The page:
- take/put stock in, to put confidence in or attach importance to; believe; trust: Considering his general unreliability, I can't take stock in what he has told you.
- take stock,
- to make an inventory of stock on hand.
- to make an appraisal of resources or prospects: She took stock of her decorating scheme and decided it was time for a change.
Origin of stock
SynonymsSee more synonyms for on Thesaurus.com
Examples from the Web for stocking
A stocking stuffed with $324,000 in easily negotiable $20 bills weighs 132 pounds.Congress’ Gift That Keeps on Giving
P. J. O’Rourke
December 20, 2014
You'd take a stocking and cut a hole for your eyes and wear it over your head.Gordie Howe Hockey’s Greatest War Horse
May 31, 2014
Nobody wants coal in their stocking, but what about their stomach?How to Recover from Christmas
December 25, 2013
Looking for a stocking stuffer for someone who loves both crayons and conservatism?The Ted Cruz Coloring Book
December 10, 2013
Now, just a few years later, the ghosts are stocking the cabinet.Vietnam, Once Again
January 9, 2013
It will not prevent you from wearing your shoe and stocking.Directions for Cookery, in its Various Branches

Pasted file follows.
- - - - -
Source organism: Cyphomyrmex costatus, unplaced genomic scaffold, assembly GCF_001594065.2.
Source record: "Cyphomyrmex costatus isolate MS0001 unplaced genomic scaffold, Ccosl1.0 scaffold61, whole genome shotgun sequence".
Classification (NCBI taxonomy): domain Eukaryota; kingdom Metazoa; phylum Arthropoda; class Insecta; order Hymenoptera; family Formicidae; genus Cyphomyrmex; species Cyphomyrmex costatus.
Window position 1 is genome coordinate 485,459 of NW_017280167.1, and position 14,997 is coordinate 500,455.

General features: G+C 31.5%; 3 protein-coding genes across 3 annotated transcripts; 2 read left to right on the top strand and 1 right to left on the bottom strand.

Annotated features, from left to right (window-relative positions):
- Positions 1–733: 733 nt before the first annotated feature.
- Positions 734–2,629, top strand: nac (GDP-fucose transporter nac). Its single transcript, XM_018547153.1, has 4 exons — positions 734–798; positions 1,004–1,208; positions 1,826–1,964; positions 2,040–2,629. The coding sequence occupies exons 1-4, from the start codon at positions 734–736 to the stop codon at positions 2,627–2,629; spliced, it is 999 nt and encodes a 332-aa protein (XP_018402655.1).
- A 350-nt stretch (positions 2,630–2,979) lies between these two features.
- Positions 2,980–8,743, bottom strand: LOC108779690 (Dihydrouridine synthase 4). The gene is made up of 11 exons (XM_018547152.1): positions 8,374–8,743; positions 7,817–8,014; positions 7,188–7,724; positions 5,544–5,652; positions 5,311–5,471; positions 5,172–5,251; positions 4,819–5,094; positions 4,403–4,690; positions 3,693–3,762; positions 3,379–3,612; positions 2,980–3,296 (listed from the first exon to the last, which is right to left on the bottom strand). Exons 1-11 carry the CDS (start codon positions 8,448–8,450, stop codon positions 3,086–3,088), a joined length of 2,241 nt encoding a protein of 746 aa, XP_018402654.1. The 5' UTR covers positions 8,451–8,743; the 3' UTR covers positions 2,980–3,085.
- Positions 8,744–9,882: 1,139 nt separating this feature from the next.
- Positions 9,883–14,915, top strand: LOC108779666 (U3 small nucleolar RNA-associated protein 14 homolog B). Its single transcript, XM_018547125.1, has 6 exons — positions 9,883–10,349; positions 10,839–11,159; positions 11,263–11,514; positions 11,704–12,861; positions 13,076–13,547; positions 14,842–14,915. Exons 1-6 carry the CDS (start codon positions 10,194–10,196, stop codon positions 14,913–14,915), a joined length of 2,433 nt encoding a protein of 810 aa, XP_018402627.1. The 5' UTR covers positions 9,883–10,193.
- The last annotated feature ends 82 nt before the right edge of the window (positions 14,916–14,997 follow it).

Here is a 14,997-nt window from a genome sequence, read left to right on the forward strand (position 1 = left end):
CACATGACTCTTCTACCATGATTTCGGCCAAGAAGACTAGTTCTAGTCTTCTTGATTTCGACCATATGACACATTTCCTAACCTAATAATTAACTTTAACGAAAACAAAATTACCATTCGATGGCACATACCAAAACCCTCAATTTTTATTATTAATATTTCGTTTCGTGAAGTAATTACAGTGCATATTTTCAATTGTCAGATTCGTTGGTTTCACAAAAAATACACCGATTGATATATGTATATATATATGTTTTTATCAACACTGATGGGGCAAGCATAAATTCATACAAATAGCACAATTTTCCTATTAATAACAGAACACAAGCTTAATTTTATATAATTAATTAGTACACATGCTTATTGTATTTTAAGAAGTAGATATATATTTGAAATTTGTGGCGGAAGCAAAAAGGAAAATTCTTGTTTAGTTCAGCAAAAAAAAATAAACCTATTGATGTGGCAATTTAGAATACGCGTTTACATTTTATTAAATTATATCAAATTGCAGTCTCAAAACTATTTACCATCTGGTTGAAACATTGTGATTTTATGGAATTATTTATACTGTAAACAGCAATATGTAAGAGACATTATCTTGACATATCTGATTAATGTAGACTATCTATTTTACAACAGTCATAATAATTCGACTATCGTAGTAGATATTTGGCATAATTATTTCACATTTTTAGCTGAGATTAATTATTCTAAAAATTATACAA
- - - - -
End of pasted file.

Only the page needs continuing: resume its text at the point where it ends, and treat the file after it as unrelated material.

Then he showed me how he could move in his stocking feet and no one could hear him.W. A. G.'s Tale
He must have hooked his missus's stocking with all the savings gained at very hard work.L'Assommoir
He bent over her and carefully restored her stocking and shoe.Louisiana Lou
William West Winter
So then Fluffy went for a walk with the other dolls, but I had to darn a hole in my stocking.Five Mice in a Mouse-trap
Laura E. Richards
- one of a pair of close-fitting garments made of knitted yarn to cover the foot and part or all of the leg
- something resembling this in position, function, appearance, etc
- in one's stocking feet or in one's stockinged feet wearing stockings or socks but no shoes
- (sometimes plural)the total goods or raw material kept on the premises of a shop or business
- (as modifier)a stock clerk; stock book
- a supply of something stored for future usehe keeps a good stock of whisky
- the capital raised by a company through the issue and subscription of shares entitling their holders to dividends, partial ownership, and usually voting rights
- the proportion of such capital held by an individual shareholder
- the shares of a specified company or industry
- (formerly) the part of an account or tally given to a creditor
- the debt represented by this
- standing or status
- farm animals, such as cattle and sheep, bred and kept for their meat, skins, etc
- (as modifier)stock farming
- the trunk or main stem of a tree or other plant
- a rooted plant into which a scion is inserted during grafting
- a plant or stem from which cuttings are takenSee also rootstock